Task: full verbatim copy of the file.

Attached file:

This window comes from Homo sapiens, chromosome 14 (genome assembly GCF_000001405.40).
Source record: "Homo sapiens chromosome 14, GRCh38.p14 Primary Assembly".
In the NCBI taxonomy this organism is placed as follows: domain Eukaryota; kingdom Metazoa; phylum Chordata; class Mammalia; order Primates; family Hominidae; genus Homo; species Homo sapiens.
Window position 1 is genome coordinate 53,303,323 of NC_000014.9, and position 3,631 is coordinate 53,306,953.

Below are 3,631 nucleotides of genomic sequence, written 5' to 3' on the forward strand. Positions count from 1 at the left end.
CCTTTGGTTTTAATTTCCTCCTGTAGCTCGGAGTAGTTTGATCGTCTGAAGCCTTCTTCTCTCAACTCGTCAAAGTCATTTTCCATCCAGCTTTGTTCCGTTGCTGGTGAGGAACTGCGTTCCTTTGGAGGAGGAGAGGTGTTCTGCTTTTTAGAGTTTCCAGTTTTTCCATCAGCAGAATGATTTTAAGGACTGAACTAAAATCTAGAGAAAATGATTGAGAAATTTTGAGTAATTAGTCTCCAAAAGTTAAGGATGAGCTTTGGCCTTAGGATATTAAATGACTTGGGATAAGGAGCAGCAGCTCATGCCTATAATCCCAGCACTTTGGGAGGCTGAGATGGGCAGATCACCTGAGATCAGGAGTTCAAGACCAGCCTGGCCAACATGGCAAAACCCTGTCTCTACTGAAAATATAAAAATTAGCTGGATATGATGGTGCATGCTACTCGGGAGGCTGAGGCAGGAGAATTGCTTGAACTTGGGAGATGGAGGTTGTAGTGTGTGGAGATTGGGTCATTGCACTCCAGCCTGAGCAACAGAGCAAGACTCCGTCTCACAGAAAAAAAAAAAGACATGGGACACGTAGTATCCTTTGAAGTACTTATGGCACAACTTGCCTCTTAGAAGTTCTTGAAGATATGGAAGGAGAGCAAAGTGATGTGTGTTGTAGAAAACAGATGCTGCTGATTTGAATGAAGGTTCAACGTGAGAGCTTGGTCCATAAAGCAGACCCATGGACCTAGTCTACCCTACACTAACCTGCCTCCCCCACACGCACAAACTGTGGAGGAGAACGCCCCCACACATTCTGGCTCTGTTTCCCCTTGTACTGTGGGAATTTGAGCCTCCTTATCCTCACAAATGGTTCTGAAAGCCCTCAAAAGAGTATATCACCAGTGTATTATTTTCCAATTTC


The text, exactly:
This window comes from Homo sapiens, chromosome 14 (genome assembly GCF_000001405.40).
Source record: "Homo sapiens chromosome 14, GRCh38.p14 Primary Assembly".
In the NCBI taxonomy this organism is placed as follows: domain Eukaryota; kingdom Metazoa; phylum Chordata; class Mammalia; order Primates; family Hominidae; genus Homo; species Homo sapiens.
Window position 1 is genome coordinate 53,303,323 of NC_000014.9, and position 3,631 is coordinate 53,306,953.

Below are 3,631 nucleotides of genomic sequence, written 5' to 3' on the forward strand. Positions count from 1 at the left end.
CCTTTGGTTTTAATTTCCTCCTGTAGCTCGGAGTAGTTTGATCGTCTGAAGCCTTCTTCTCTCAACTCGTCAAAGTCATTTTCCATCCAGCTTTGTTCCGTTGCTGGTGAGGAACTGCGTTCCTTTGGAGGAGGAGAGGTGTTCTGCTTTTTAGAGTTTCCAGTTTTTCCATCAGCAGAATGATTTTAAGGACTGAACTAAAATCTAGAGAAAATGATTGAGAAATTTTGAGTAATTAGTCTCCAAAAGTTAAGGATGAGCTTTGGCCTTAGGATATTAAATGACTTGGGATAAGGAGCAGCAGCTCATGCCTATAATCCCAGCACTTTGGGAGGCTGAGATGGGCAGATCACCTGAGATCAGGAGTTCAAGACCAGCCTGGCCAACATGGCAAAACCCTGTCTCTACTGAAAATATAAAAATTAGCTGGATATGATGGTGCATGCTACTCGGGAGGCTGAGGCAGGAGAATTGCTTGAACTTGGGAGATGGAGGTTGTAGTGTGTGGAGATTGGGTCATTGCACTCCAGCCTGAGCAACAGAGCAAGACTCCGTCTCACAGAAAAAAAAAAAGACATGGGACACGTAGTATCCTTTGAAGTACTTATGGCACAACTTGCCTCTTAGAAGTTCTTGAAGATATGGAAGGAGAGCAAAGTGATGTGTGTTGTAGAAAACAGATGCTGCTGATTTGAATGAAGGTTCAACGTGAGAGCTTGGTCCATAAAGCAGACCCATGGACCTAGTCTACCCTACACTAACCTGCCTCCCCCACACGCACAAACTGTGGAGGAGAACGCCCCCACACATTCTGGCTCTGTTTCCCCTTGTACTGTGGGAATTTGAGCCTCCTTATCCTCACAAATGGTTCTGAAAGCCCTCAAAAGAGTATATCACCAGTGTATTATTTTCCAATTTC